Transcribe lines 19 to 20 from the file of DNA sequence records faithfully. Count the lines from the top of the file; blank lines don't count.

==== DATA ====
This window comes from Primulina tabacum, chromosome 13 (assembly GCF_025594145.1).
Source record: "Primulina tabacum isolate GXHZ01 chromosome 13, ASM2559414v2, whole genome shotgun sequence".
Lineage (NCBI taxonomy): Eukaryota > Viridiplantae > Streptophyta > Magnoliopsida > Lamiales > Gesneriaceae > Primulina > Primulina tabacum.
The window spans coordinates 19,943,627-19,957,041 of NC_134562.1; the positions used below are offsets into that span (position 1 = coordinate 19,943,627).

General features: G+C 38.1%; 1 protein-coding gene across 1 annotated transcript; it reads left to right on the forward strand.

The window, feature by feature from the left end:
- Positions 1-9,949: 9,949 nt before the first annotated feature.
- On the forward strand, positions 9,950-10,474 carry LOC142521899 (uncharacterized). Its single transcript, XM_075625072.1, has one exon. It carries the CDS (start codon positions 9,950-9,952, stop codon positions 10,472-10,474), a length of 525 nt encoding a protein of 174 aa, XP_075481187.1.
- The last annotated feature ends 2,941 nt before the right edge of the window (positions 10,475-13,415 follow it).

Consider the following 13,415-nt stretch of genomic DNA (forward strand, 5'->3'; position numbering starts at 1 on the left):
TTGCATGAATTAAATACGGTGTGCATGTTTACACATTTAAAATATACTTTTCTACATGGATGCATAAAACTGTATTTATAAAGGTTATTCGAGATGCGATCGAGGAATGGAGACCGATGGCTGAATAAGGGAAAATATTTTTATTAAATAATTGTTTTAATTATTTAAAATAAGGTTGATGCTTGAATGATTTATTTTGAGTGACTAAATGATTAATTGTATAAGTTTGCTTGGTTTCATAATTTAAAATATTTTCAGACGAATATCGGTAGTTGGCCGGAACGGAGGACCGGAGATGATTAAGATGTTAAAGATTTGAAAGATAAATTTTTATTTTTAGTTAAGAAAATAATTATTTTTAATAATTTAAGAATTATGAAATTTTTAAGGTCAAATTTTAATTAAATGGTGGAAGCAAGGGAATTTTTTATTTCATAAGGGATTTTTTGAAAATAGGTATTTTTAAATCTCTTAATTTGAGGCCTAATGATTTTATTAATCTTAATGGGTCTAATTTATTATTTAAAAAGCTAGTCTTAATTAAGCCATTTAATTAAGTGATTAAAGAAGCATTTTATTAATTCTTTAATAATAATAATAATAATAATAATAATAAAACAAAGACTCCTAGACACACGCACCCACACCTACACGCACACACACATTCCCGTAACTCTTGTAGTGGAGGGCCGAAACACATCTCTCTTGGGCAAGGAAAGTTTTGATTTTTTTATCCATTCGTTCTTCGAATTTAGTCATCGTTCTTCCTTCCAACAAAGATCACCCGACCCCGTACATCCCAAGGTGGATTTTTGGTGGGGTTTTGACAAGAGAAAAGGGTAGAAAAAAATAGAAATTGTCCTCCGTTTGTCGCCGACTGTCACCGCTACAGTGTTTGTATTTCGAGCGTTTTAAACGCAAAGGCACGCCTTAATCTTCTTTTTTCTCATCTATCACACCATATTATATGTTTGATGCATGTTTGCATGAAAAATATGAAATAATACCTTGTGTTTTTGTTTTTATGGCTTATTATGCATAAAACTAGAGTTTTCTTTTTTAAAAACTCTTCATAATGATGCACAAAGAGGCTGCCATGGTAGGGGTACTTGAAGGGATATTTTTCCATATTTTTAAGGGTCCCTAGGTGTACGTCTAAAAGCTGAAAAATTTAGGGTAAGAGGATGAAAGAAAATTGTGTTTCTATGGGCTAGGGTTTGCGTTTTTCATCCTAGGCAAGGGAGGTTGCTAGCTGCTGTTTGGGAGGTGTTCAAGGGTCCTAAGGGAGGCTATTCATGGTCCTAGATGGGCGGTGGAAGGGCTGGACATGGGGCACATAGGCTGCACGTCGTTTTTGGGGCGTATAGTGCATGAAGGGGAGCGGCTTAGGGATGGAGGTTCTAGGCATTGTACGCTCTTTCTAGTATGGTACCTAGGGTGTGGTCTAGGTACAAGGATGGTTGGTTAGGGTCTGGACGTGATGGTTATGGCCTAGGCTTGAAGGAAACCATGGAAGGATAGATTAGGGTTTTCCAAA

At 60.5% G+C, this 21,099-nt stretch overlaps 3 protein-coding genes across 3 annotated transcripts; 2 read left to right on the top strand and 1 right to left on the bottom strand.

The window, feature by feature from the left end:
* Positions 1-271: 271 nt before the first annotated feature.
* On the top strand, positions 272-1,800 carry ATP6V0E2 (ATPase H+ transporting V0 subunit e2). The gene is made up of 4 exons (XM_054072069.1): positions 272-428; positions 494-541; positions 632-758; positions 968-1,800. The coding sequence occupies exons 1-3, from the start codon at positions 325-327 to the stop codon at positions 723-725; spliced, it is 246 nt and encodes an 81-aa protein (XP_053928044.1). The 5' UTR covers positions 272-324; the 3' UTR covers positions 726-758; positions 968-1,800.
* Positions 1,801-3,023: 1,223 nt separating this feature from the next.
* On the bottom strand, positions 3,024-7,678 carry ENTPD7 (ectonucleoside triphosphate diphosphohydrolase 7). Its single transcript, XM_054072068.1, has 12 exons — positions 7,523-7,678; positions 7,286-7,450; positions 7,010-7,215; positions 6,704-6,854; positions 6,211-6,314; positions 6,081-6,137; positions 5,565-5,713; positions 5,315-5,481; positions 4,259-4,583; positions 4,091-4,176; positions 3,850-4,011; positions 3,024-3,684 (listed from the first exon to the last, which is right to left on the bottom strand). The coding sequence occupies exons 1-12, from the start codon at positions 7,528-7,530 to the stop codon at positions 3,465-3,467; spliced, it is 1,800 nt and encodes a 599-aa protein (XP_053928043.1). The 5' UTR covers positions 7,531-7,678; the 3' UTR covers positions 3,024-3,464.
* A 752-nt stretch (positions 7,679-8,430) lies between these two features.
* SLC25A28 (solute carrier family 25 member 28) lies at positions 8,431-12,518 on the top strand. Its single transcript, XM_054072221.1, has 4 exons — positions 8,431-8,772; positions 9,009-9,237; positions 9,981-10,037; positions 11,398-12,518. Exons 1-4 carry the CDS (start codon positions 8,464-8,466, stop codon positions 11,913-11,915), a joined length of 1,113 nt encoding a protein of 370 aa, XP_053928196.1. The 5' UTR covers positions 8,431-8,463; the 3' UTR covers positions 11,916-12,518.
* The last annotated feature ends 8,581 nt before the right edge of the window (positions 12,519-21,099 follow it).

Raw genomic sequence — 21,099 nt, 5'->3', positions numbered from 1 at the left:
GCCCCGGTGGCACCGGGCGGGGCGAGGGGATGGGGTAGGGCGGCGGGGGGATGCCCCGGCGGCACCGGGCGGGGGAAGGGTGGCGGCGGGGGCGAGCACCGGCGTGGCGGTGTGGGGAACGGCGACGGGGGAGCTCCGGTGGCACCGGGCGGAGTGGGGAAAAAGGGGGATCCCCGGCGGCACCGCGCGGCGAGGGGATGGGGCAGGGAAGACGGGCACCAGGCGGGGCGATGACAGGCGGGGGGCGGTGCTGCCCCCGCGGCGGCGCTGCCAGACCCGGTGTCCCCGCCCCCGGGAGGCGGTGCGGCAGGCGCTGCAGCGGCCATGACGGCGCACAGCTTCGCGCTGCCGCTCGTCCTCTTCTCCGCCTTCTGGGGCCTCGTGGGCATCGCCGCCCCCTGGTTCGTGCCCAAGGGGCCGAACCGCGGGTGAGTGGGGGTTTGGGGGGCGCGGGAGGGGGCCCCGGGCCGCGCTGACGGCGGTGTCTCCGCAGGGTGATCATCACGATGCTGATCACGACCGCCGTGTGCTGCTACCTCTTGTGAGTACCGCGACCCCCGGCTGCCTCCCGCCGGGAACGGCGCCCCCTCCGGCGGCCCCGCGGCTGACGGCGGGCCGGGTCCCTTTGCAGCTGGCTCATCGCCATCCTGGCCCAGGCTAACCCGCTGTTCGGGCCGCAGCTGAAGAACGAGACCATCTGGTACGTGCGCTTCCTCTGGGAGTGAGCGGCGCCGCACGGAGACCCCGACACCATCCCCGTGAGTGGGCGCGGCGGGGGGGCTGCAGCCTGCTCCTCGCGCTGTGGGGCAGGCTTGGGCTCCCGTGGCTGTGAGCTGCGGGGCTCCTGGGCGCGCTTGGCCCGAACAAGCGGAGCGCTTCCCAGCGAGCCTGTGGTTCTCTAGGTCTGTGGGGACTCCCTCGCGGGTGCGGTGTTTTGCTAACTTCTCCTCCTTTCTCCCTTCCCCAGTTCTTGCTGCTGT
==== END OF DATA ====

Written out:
* SLC25A28 (solute carrier family 25 member 28) lies at positions 8,431-12,518 on the top strand. Its single transcript, XM_054072221.1, has 4 exons — positions 8,431-8,772; positions 9,009-9,237; positions 9,981-10,037; positions 11,398-12,518. Exons 1-4 carry the CDS (start codon positions 8,464-8,466, stop codon positions 11,913-11,915), a joined length of 1,113 nt encoding a protein of 370 aa, XP_053928196.1. The 5' UTR covers positions 8,431-8,463; the 3' UTR covers positions 11,916-12,518.
* The last annotated feature ends 8,581 nt before the right edge of the window (positions 12,519-21,099 follow it).